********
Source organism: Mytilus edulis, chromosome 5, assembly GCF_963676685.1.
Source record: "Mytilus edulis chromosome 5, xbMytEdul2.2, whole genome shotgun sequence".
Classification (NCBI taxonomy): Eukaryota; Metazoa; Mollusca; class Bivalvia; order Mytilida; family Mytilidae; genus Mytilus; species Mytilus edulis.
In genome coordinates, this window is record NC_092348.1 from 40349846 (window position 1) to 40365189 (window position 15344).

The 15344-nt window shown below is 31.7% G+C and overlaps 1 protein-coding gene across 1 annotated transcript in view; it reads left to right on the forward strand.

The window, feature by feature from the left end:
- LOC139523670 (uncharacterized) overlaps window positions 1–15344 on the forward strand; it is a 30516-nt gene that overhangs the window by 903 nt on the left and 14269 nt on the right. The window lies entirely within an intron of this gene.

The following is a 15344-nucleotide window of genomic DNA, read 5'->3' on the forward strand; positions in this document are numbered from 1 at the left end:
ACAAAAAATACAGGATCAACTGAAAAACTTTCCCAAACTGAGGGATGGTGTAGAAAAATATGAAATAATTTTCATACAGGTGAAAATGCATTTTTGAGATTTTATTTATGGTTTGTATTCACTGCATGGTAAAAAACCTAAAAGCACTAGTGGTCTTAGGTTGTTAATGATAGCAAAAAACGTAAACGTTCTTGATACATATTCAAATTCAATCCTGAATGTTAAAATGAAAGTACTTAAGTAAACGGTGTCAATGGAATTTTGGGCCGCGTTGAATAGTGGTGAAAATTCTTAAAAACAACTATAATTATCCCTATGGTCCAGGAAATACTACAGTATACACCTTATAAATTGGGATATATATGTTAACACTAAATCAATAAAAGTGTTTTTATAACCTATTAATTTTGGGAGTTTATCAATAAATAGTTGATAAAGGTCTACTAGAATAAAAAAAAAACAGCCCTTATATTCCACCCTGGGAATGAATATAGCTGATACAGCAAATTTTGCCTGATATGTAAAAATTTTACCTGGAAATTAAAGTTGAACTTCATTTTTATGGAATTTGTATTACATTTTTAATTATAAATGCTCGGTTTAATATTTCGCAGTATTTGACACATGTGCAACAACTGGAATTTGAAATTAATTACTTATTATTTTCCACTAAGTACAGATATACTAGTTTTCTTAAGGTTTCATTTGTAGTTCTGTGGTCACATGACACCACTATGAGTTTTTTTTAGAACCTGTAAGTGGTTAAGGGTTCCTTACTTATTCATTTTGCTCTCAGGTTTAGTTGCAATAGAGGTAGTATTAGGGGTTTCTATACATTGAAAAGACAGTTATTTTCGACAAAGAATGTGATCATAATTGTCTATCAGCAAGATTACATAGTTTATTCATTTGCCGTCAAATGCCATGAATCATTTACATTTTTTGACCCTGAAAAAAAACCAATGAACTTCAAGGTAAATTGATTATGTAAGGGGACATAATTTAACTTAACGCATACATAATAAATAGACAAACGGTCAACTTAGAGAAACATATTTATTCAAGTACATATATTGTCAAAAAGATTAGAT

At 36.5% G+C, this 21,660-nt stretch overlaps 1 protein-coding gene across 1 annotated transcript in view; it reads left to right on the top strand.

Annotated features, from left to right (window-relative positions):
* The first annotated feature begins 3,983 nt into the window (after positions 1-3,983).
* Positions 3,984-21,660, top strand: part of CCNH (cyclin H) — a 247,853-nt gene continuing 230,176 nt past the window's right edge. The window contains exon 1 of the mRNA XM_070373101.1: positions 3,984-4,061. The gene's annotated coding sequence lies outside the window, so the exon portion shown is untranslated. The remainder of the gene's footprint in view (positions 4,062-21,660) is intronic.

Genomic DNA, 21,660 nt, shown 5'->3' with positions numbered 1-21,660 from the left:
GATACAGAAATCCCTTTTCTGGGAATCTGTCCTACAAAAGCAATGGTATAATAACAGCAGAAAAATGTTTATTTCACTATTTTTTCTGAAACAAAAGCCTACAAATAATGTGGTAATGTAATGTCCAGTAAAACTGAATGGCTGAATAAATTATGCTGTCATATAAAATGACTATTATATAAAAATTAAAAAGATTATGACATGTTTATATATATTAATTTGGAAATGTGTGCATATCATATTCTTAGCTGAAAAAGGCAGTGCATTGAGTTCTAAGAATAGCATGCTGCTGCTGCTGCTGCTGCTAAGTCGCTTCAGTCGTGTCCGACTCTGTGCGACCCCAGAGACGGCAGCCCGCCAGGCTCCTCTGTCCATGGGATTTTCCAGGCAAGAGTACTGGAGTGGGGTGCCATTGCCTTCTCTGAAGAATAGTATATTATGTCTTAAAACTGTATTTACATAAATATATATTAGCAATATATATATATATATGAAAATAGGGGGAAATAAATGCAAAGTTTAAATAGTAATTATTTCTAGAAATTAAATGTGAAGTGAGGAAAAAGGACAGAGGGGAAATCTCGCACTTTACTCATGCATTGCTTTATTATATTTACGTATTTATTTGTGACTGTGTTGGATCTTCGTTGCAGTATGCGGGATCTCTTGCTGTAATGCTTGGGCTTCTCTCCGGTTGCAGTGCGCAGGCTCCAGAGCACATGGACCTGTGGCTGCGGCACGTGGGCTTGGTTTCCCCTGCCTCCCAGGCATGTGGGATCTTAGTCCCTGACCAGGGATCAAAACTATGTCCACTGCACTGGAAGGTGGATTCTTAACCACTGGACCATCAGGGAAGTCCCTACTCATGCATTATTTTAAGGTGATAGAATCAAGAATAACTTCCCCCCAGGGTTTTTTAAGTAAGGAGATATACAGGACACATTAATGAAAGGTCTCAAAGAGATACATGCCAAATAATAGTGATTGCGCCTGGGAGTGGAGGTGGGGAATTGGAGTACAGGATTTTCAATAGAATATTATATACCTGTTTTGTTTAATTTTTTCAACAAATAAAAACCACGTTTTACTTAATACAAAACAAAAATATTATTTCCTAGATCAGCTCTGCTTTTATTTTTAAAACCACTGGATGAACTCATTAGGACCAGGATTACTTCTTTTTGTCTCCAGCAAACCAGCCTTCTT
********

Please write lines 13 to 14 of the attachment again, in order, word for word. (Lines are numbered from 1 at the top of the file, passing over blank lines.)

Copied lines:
* Positions 3,984-21,660, top strand: part of CCNH (cyclin H) — a 247,853-nt gene continuing 230,176 nt past the window's right edge. The window contains exon 1 of the mRNA XM_070373101.1: positions 3,984-4,061. The gene's annotated coding sequence lies outside the window, so the exon portion shown is untranslated. The remainder of the gene's footprint in view (positions 4,062-21,660) is intronic.

Genomic DNA, 21,660 nt, shown 5'->3' with positions numbered 1-21,660 from the left: